See also: Symptoms of Depression - Antidepressants, Depression Drugs
Antidepressants are a highly studied and widely used class of drugs to treat mood disorders, such as depression and bipolar disorder.
In fact, nowadays, these drugs are also used in the treatment of neuropathic pain, obsessive-compulsive disorders and in therapy for smoking cessation.
To understand how antidepressants were developed, and to better understand the meaning of their mechanism of action, it is useful to know what depression is and what its possible causes are.
What is Depression
Depression is a very common and well-known psychiatric disease. During the depressive state, patients feel hopeless and experience a sense of uselessness, helplessness and hopelessness.
The depressive state does not only involve the patient's mood and mind, but also affects the body, alters eating habits, sleep, self-perception, affective manifestations and the behavior of an individual.
Depression is among the five most common diseases in the Western world and affects 12% of the population. The incidence of this pathology in men and women is 1: 2.
Depression can also develop in children and adolescents, with an incidence of one in every 50 children under the age of 12 and one in every 20 adolescents.
In particular, adolescent depression mainly affects girls, probably due to the hormonal and body changes that occur in puberty.
Premenstrual depressive syndrome (PMS) and post-partum depression represent other depressive states of the female sphere in which the cause of the disease can be attributed to the variation of hormones.
Depression, however, also affects the elderly. In this category of patients, the symptoms associated with depressive pathology are often attributed to a normal aging condition; this can lead to misdiagnosis, leading to worsening of the disease. Also, very often older people are reluctant to express feelings of sadness or hopelessness, which makes diagnosing depression even more difficult.
In any case, whatever the cause of the depression and the category of patients it affects, it is necessary to intervene as soon as possible with an accurate diagnosis and an appropriate pharmacological treatment to avoid the chronicization of the disease.
There are many types of depression, which can be differentiated according to the type and severity of symptoms and according to the age of onset.
Some of the best known depressive pathologies are briefly discussed below.
Unipolar depression or major depression (MDD)
This form of depression is the most serious of the various types of depressive pathologies. It occurs with symptoms that prevent you from carrying out normal activities - such as working, studying, eating, sleeping - and preventing you from carrying out leisure activities.
Major depression appears to have family predispositions and appears to be hereditary.
Treatment is generally pharmacological and accompanied by psychotherapy. In very severe cases, electroconvulsive therapy (otherwise called electroshock) could also be used.
Dysthymia is a mood disorder with symptoms very similar to those of depression. These symptoms are milder but tend to last for long periods (usually two years or more for adults and one year for children and adolescents).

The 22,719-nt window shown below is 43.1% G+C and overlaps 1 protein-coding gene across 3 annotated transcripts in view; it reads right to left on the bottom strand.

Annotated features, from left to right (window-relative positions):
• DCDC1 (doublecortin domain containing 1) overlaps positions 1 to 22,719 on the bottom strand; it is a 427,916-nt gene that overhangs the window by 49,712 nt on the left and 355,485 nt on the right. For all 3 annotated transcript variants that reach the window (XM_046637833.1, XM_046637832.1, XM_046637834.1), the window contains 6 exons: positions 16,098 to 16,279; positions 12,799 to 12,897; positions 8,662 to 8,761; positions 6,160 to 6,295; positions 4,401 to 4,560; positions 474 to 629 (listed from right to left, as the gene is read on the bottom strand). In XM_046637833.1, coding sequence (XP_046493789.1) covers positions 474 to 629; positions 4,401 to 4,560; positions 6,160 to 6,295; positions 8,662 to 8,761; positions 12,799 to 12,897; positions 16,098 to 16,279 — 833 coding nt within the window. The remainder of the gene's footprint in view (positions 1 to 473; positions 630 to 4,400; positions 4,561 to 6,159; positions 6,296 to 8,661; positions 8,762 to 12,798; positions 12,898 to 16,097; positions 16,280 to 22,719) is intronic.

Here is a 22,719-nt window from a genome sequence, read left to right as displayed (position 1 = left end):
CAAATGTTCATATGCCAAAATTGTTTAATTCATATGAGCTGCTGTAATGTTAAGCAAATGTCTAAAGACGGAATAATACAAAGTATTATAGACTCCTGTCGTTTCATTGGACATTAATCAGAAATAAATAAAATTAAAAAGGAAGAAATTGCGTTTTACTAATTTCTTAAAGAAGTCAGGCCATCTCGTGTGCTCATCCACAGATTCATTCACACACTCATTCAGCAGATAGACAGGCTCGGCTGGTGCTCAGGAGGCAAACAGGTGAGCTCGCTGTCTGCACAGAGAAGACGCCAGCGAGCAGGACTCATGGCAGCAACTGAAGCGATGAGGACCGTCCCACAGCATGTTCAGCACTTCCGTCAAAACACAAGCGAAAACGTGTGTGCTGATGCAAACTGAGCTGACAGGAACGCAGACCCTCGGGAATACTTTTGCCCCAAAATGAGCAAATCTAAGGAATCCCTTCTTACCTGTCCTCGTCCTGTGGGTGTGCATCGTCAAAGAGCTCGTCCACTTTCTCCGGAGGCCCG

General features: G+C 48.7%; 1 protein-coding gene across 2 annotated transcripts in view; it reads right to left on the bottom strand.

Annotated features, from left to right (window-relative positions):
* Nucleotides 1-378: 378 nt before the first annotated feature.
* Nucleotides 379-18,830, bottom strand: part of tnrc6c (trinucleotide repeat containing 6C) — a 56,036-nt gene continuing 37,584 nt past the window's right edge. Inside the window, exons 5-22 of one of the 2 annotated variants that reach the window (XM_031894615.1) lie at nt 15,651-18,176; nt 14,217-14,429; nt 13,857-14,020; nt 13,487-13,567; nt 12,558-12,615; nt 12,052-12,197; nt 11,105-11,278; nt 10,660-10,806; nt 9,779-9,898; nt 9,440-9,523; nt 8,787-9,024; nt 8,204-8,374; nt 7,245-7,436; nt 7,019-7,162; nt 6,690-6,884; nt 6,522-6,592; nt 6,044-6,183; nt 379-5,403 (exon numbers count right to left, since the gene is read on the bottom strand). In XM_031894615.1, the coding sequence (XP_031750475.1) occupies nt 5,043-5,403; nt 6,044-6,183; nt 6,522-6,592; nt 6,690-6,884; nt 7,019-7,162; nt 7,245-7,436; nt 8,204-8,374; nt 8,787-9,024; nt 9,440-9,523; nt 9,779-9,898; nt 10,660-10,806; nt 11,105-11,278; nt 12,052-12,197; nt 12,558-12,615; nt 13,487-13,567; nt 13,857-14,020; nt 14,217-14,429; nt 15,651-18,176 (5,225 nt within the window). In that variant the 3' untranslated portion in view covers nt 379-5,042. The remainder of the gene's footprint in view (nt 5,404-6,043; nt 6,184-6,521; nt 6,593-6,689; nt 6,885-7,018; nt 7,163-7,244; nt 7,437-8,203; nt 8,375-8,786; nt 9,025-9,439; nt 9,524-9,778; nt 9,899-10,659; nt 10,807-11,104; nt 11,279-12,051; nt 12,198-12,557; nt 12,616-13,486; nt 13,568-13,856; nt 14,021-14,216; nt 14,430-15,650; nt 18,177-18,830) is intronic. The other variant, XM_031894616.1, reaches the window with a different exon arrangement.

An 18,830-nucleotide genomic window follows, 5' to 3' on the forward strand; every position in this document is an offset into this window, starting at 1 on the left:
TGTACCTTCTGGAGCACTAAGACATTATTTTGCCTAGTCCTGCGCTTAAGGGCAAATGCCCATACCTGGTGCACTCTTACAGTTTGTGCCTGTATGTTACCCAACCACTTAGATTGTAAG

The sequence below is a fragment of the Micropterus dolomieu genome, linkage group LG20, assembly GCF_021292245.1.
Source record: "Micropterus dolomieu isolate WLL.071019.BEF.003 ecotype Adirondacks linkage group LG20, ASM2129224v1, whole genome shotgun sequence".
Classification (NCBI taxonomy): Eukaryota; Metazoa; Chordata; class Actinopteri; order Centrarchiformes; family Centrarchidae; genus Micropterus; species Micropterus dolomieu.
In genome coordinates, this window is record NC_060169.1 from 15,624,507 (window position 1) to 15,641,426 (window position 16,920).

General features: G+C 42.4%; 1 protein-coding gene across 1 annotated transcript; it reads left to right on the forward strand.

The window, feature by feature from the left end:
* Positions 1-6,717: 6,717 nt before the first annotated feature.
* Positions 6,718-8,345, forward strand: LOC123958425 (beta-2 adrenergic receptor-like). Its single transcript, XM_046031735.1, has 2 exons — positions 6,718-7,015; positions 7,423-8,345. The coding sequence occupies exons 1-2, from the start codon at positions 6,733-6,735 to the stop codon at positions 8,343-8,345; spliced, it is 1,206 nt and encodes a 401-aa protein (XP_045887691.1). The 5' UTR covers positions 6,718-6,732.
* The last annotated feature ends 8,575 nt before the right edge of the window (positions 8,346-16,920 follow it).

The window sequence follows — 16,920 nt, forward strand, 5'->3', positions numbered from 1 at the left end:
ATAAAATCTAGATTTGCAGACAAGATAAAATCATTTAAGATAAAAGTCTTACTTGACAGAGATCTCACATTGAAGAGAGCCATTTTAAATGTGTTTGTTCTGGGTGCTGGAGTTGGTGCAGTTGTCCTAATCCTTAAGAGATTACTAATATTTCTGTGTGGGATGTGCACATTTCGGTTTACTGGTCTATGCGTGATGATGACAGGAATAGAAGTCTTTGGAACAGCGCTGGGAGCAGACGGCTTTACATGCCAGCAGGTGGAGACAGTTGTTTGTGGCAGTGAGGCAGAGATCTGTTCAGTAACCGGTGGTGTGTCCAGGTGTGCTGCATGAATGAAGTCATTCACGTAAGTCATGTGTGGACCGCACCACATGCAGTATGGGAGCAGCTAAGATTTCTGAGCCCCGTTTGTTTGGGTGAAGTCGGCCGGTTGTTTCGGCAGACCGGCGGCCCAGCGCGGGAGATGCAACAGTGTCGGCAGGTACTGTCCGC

The treatment of this disorder is pharmacological and psychotherapeutic.
Bipolar disorders (manic-depressive disorders)
Bipolar disorders are characterized by an alternation of depressive states and manic or hypomanic states.
These psychiatric disorders are divided into:
- Bipolar I Disorder (characterized by manic-depressive episodes);
- Bipolar II disorder (characterized by hypomaniac-depressive episodes);
- Cyclothymic disorder o cyclothymia (a disorder whose minimum duration is two years and is characterized by hypomaniac-depressive episodes).
The drug treatment of this type of disorder involves the use of mood stabilizers (such as, for example, lithium) or a combination of antidepressant and antipsychotic drugs.
Causes of Depression
To date, it is believed that the cause of depression is attributable to the role played by certain types of neurotransmitters. These neurotransmitters are monoamines Serotonin (o 5-HT), norepinephrine (o NA) is dopamine (o DA).
To better understand the mechanism of action of these neurotransmitters, a brief introduction to their physiology is essential.
Serotonin, noradrenaline and dopamine are synthesized within monoaminergic neurons. In particular, 5-HT is synthesized in serotonergic neurons, NA in noradrenergic neurons and DA in dopaminergic neurons.
Once synthesized, monoamines are stored in vesicles and released into the synaptic wall (the space between the presynaptic and postsynaptic nerve terminals) in response to certain stimuli.
Once released into the synaptic space, the monoamines interact with their own receptors located both on the membrane of the postsynaptic nerve terminal and on the membrane of the presynaptic nerve terminal. This interaction gives rise to a cascade of signals that leads to a certain biological response.
After carrying out their function, monoamines bind to the receptors responsible for their reuptake (SERT for serotonin reuptake e NET for noradrenaline reuptake) and are returned to the presynaptic nerve end.
Once recaptured, monoamines are metabolized by specific enzymes, monoamine oxidase (MAO) and catechol-O-methyl transferasi (COMT).